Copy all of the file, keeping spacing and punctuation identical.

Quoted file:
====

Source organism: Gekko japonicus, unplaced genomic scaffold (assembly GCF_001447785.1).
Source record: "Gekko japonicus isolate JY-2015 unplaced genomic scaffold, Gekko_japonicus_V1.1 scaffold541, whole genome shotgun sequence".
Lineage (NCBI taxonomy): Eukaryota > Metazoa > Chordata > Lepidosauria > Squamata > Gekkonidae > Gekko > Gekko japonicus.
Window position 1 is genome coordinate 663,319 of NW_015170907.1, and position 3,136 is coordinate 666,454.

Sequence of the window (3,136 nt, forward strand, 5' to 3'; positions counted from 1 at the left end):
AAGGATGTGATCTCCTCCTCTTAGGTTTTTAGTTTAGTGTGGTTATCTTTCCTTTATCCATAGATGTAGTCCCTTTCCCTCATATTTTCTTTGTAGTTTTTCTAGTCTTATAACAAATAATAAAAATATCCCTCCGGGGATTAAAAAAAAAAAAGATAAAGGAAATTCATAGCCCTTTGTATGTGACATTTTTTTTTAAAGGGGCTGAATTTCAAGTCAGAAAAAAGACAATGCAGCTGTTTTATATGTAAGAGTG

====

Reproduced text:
Source organism: Gekko japonicus, unplaced genomic scaffold (assembly GCF_001447785.1).
Source record: "Gekko japonicus isolate JY-2015 unplaced genomic scaffold, Gekko_japonicus_V1.1 scaffold541, whole genome shotgun sequence".
Lineage (NCBI taxonomy): Eukaryota > Metazoa > Chordata > Lepidosauria > Squamata > Gekkonidae > Gekko > Gekko japonicus.
Window position 1 is genome coordinate 663,319 of NW_015170907.1, and position 3,136 is coordinate 666,454.

Sequence of the window (3,136 nt, forward strand, 5' to 3'; positions counted from 1 at the left end):
AAGGATGTGATCTCCTCCTCTTAGGTTTTTAGTTTAGTGTGGTTATCTTTCCTTTATCCATAGATGTAGTCCCTTTCCCTCATATTTTCTTTGTAGTTTTTCTAGTCTTATAACAAATAATAAAAATATCCCTCCGGGGATTAAAAAAAAAAAAGATAAAGGAAATTCATAGCCCTTTGTATGTGACATTTTTTTTTAAAGGGGCTGAATTTCAAGTCAGAAAAAAGACAATGCAGCTGTTTTATATGTAAGAGTG